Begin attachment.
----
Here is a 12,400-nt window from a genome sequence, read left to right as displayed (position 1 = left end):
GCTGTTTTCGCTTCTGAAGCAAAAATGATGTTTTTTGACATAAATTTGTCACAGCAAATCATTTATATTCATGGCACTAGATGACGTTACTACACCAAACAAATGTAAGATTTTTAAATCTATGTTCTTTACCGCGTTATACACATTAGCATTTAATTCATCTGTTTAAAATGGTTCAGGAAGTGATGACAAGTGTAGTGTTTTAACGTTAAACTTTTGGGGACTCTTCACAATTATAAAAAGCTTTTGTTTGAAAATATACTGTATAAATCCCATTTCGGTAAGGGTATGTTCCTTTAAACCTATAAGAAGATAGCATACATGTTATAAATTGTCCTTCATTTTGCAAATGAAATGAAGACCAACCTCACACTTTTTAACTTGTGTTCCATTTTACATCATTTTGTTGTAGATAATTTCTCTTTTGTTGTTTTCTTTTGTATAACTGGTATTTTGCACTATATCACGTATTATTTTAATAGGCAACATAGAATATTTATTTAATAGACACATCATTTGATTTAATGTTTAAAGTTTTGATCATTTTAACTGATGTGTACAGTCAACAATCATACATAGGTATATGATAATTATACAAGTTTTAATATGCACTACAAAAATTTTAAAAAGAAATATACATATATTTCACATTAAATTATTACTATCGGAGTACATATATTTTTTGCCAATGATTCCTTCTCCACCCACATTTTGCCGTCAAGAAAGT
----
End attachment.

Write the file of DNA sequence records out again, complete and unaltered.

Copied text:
Here is a 12,400-nt window from a genome sequence, read left to right as displayed (position 1 = left end):
GCTGTTTTCGCTTCTGAAGCAAAAATGATGTTTTTTGACATAAATTTGTCACAGCAAATCATTTATATTCATGGCACTAGATGACGTTACTACACCAAACAAATGTAAGATTTTTAAATCTATGTTCTTTACCGCGTTATACACATTAGCATTTAATTCATCTGTTTAAAATGGTTCAGGAAGTGATGACAAGTGTAGTGTTTTAACGTTAAACTTTTGGGGACTCTTCACAATTATAAAAAGCTTTTGTTTGAAAATATACTGTATAAATCCCATTTCGGTAAGGGTATGTTCCTTTAAACCTATAAGAAGATAGCATACATGTTATAAATTGTCCTTCATTTTGCAAATGAAATGAAGACCAACCTCACACTTTTTAACTTGTGTTCCATTTTACATCATTTTGTTGTAGATAATTTCTCTTTTGTTGTTTTCTTTTGTATAACTGGTATTTTGCACTATATCACGTATTATTTTAATAGGCAACATAGAATATTTATTTAATAGACACATCATTTGATTTAATGTTTAAAGTTTTGATCATTTTAACTGATGTGTACAGTCAACAATCATACATAGGTATATGATAATTATACAAGTTTTAATATGCACTACAAAAATTTTAAAAAGAAATATACATATATTTCACATTAAATTATTACTATCGGAGTACATATATTTTTTGCCAATGATTCCTTCTCCACCCACATTTTGCCGTCAAGAAAGT